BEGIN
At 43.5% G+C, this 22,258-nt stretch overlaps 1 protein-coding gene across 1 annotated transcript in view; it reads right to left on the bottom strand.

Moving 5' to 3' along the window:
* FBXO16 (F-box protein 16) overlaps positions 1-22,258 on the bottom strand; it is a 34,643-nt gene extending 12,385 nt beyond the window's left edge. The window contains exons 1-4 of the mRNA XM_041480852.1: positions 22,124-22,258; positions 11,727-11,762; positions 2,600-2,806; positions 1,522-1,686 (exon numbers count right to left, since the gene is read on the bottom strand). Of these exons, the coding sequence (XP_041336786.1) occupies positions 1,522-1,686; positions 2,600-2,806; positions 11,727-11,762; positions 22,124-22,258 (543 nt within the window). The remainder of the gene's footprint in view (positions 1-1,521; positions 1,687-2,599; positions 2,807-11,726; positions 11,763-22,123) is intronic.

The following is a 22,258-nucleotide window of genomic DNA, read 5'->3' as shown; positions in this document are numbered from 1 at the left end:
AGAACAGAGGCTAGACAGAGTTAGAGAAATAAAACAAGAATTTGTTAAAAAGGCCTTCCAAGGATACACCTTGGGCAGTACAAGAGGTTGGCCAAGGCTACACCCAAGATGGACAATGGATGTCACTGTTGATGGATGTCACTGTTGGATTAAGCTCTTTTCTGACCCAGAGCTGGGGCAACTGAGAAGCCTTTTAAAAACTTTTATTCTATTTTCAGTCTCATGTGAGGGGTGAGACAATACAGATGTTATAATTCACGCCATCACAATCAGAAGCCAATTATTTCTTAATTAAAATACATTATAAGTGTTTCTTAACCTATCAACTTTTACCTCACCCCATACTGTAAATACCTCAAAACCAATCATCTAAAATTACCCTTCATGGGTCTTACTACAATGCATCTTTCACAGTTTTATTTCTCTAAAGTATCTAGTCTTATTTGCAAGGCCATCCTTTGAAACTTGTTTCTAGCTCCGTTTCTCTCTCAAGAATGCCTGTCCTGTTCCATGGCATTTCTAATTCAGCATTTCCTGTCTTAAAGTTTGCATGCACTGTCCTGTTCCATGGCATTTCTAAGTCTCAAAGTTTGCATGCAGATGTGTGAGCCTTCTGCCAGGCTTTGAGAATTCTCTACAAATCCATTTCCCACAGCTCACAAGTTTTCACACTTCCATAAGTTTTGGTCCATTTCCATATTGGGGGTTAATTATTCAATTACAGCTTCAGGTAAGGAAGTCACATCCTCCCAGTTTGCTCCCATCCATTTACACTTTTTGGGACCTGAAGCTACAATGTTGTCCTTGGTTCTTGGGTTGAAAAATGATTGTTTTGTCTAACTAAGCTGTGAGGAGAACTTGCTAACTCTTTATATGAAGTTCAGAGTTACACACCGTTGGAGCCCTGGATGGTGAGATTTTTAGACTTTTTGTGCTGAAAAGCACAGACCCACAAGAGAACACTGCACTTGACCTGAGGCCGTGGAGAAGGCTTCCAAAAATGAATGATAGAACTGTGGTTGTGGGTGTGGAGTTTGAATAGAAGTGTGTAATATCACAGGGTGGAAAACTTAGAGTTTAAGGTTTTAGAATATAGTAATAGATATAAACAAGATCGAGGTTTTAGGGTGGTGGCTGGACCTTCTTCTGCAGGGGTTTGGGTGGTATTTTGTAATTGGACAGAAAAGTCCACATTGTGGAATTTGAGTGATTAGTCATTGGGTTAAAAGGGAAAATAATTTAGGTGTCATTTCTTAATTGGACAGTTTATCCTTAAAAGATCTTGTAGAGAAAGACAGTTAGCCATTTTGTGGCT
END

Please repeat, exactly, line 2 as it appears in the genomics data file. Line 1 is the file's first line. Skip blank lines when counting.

Moving 5' to 3' along the window: